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I started this journal on New Year's in 2002, so my renewal notice always comes up around this time. I just declined. I won't be posting here any further, and I may even go as far as removing all the content soon.

I'm using LJ Migrate to back up the content, and some of the better stuff may make it to my personal website someday. I'm not interested in DreamWidth or other systems that try to replicate the LJ experience. One day, maybe we will be able to have privacy controls like LJ afforded, in some more open and distributed system.

For those of you who are still posting on LJ, I will try to follow via RSS and so on, but it will be very sporadic.

For now the only ramblings I'm going to expose are over at @flipzagging on Twitter. If I start blogging again some links will pop up there.

Thanks for your comments and other kind assistance and support over the years. Happy 2010!
American Apparel brings back the 90s.

The 90s are when I was at the North American Aspirational Age (25) and thus, off limits for anyone else to plunder.

It got me thinking how people will be reviving, say, the early 2000s. I can't even think of any fashion cues or trends that really say early 2000s. Dot com crash? Invading tinpot dictatorships?

Oh I know -- geocaching. Yeah, in 2020 they'll be selling appealingly clunky GPS units, where modern models are probably going to be the size of dust particles and thus built into every hairbrush.

What else?
Ok, I just announced publicly that I'll be spending all my time on a particular art project, and then this came up.

Dance Dance Immolation is scheduled to run at Smukfest in Denmark in early August. Sadly one of the crewmembers just had to drop out for health reasons.

As far as skillset goes, I'm the nearest replacement. This particular job involves training a bunch of locals to help us run, so even if others have similar skills it's a time commitment they don't want to deal with. Plus I have the time and can afford to pay for the non-refundable expenses.

We are dealing with plane tickets that have to be purchased NOW NOW NOW so I have to come up with some kind of answer for the team pretty damn quick.

Most of this trip is spent in the woods of Denmark with long haired Danish rocker kids, but there will be a day or two in the cities.

I'm leaning towards going but that makes the schedule for my other art project really tight. I still think of that as my first commitment. raindrift argues that my other art project is easy to do, but he's raindrift and a veteran at knocking together bizarre hardware at short notice. This is my first time trying to do something more complex than IKEA furniture. Hm.

Never rains but it pours.
Fire Arts Festival is now a four-day extravaganza starting this Wednesday, July 15th, and ending Saturday July 18th. Interpretive Arson will be there with 2πr.

This is one of the most accessible and fun ways to see a lot of the fire art being done in the Bay Area, in just one evening. It's engineering! Art! And contributes to the warming of our planet. What's not to love?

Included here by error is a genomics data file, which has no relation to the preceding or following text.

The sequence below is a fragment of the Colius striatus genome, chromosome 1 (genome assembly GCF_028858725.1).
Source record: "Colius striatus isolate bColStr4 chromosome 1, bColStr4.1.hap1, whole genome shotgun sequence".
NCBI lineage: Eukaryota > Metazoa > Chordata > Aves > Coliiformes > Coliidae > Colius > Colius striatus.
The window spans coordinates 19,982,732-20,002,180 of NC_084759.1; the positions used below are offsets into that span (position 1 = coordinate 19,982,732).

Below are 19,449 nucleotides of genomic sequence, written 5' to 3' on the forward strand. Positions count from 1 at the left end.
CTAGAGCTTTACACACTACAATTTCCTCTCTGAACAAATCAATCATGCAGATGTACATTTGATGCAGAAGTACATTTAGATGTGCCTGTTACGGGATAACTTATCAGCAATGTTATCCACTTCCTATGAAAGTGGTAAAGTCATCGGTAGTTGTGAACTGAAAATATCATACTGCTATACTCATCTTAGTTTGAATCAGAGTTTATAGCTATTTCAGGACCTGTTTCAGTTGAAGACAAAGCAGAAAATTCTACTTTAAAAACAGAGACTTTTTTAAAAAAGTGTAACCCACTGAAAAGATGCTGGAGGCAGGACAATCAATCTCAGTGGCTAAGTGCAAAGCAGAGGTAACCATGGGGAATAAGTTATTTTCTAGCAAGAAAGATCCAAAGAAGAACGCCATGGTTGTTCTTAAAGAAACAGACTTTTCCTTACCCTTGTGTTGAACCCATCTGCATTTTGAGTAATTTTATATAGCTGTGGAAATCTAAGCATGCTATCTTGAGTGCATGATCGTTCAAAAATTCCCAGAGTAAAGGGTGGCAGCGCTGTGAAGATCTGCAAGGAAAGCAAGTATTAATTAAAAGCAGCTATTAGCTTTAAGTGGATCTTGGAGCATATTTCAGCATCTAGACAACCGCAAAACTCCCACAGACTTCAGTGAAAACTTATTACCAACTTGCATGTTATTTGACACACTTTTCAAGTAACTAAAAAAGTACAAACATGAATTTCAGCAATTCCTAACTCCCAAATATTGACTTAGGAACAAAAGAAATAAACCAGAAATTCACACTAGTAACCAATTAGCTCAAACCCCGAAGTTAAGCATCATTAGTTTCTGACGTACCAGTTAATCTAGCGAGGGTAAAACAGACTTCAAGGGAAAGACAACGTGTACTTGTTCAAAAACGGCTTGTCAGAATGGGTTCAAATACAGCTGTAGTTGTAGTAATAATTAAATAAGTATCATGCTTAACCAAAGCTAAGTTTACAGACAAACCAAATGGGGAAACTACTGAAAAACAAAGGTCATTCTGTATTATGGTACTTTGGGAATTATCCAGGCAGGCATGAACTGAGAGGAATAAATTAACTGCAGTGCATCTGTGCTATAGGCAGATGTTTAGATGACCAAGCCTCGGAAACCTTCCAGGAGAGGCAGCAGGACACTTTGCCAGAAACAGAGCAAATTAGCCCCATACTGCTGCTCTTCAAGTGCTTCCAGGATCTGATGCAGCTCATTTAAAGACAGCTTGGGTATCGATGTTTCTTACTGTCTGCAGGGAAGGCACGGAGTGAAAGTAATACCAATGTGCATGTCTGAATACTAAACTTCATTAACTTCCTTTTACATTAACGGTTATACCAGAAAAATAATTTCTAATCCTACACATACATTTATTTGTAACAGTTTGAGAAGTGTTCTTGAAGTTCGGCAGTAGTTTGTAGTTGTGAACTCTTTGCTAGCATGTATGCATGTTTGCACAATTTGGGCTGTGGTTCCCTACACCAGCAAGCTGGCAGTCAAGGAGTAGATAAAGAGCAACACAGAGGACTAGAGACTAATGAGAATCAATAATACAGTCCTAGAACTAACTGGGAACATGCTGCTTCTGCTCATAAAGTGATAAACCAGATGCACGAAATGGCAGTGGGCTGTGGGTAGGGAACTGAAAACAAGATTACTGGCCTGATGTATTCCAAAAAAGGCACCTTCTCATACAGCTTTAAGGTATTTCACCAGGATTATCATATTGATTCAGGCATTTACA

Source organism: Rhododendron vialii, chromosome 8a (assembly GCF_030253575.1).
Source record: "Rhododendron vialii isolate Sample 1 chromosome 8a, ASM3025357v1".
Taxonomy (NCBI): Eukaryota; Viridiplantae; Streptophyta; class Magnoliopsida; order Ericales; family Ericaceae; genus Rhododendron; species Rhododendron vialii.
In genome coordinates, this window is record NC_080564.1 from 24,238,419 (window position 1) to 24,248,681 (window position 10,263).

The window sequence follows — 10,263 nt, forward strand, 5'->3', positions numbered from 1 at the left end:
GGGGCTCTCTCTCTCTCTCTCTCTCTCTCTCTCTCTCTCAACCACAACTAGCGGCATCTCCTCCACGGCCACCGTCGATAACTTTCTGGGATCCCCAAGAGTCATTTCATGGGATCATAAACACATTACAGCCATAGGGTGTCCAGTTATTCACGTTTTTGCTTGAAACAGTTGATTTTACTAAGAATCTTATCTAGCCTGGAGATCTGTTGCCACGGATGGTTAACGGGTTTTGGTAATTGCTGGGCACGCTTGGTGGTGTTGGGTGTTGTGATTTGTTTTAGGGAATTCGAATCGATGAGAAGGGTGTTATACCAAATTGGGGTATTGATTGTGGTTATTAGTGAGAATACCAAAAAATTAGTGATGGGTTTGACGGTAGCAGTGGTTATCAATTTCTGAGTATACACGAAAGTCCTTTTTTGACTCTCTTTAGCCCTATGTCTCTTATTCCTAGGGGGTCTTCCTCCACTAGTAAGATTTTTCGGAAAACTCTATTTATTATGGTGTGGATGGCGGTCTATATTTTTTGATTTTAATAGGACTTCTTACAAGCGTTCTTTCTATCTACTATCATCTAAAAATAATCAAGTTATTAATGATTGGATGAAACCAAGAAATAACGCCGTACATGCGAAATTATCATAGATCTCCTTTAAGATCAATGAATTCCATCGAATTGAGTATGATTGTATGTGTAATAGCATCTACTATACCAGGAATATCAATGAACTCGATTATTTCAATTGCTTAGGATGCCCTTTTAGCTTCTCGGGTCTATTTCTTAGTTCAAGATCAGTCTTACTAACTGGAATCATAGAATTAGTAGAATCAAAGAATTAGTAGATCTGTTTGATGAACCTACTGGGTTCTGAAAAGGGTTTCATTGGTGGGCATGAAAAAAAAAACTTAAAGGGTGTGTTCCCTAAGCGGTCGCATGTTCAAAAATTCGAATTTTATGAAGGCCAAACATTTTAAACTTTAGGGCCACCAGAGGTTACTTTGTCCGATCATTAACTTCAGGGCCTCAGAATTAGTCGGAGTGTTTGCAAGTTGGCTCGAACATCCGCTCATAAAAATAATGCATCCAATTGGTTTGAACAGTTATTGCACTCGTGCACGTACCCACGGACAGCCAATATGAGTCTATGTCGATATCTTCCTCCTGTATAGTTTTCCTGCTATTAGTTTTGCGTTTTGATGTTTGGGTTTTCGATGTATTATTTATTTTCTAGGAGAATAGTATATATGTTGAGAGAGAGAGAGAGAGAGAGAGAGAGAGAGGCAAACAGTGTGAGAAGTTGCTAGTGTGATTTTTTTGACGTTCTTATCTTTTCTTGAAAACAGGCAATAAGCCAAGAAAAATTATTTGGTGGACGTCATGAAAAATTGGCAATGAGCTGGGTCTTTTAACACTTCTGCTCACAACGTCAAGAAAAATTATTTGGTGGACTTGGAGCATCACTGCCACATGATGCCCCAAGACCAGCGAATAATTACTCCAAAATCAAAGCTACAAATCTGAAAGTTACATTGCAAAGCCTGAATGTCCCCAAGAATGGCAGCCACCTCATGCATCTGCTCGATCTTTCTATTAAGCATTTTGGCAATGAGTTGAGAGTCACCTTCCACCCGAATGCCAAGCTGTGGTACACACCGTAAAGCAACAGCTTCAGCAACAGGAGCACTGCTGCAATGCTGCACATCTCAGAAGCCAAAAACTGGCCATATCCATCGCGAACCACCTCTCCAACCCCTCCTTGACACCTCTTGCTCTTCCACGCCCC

This year it's held in a space 3x bigger than last year, and there's FREE parking and a FREE shuttle from BART.

Tickets get more expensive as the week progresses, and Saturday is a guaranteed sellout. So get your tickets now, now, now. I'd like to see some of my geek friends out there for once....
I will be leaving the internets for a temporary holiday in reality over Thursday-Monday. Enjoy your weekend!
Well, we've seen a few waves of important news breaking on social media just in the last week. Most notably the Iran election, but there was also the Honduras coup. Both were stories that happened to a lot of people at once, where even the central narrative was highly disputed, and the 'official' sources of information were all interested parties.

It would have really helped if there were clearinghouses that could determine what was true and what wasn't. Some tireless bloggers like Andrew Sullivan have tried. But I know of no one who is really succeeding with any kind of nearly-real-time truth verification system.

The mainstream media, particularly television, is basically an entertainment system now, and can only live off of predigested food. If it is not already in a press release they cannot process it. There are wonderful exceptions, but they are just that, exceptions. Forget about them. They're gone.

So what can take on the truth verification role?

Suspend practicality for a moment. Is it even theoretically possible that we can distribute this work? Might there be ways to break down a small unit of data -- say, a tweet -- into component claims, and then assemble evidence and confidence levels for each, finally producing a summary percentage of how likely the original statement is to be true? This might require also producing some reliable confidence score for every person who adds data to the system, too.

A generalized system of credentials might have side benefits for sites like Wikipedia, or distributed identity systems in general.

Or, if you think the work can't be distributed, is there some way to get the right expert skeptics (on whatever topic) to sift through the data?